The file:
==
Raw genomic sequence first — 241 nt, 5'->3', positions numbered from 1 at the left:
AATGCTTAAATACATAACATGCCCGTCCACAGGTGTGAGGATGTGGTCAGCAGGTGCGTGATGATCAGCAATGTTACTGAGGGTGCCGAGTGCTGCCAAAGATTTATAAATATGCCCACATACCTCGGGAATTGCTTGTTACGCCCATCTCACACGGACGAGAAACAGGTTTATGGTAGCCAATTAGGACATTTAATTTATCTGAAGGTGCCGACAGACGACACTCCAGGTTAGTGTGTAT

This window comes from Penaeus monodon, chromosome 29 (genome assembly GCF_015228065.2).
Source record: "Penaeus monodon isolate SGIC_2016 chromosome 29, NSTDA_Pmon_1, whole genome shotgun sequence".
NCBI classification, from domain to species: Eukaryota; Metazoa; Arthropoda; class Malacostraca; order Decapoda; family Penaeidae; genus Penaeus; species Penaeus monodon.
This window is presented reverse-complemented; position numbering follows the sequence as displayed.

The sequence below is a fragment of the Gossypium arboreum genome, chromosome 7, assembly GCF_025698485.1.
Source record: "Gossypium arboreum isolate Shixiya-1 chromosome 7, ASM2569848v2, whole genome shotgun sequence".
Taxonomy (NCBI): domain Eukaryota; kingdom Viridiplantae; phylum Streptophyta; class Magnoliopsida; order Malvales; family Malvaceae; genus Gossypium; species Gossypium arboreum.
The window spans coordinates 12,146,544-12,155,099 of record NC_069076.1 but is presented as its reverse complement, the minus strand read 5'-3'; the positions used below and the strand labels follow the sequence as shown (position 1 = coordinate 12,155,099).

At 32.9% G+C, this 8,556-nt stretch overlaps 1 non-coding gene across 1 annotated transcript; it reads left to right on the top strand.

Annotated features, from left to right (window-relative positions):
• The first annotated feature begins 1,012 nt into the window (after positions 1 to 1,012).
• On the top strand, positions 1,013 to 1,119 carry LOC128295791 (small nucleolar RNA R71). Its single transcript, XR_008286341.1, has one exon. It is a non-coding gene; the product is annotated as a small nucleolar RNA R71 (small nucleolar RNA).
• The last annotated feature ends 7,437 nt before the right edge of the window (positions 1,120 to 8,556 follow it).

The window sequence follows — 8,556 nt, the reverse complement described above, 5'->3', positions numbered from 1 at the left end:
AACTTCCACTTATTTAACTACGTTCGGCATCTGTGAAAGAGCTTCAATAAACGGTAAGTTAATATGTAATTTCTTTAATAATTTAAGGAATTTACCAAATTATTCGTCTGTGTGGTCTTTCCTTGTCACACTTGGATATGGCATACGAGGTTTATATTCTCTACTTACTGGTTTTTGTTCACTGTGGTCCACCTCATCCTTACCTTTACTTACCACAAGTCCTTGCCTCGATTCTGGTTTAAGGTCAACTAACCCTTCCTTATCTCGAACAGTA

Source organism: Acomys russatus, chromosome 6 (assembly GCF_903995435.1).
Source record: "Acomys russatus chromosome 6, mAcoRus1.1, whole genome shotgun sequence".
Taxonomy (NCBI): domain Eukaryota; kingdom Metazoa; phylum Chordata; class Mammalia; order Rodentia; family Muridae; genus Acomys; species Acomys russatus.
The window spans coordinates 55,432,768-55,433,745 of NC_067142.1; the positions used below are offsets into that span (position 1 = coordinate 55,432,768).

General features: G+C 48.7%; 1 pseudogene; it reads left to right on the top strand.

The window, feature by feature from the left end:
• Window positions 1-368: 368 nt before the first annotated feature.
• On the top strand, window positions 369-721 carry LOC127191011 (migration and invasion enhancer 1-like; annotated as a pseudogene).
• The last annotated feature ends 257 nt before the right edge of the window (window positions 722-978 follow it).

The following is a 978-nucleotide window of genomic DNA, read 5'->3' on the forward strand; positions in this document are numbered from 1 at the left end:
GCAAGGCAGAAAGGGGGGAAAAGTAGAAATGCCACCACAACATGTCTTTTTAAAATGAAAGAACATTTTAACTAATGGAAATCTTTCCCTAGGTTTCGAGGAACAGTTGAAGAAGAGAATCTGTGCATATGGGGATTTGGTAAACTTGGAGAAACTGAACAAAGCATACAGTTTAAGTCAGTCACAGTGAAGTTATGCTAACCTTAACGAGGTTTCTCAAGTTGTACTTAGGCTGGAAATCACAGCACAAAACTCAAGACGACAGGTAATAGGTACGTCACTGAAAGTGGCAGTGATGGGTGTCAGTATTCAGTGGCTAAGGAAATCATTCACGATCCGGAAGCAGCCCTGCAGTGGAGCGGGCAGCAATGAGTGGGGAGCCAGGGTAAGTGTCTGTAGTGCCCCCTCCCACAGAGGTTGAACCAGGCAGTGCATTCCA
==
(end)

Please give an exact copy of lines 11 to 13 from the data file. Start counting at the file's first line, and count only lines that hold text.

At 32.9% G+C, this 8,556-nt stretch overlaps 1 non-coding gene across 1 annotated transcript; it reads left to right on the top strand.

Annotated features, from left to right (window-relative positions):
• The first annotated feature begins 1,012 nt into the window (after positions 1 to 1,012).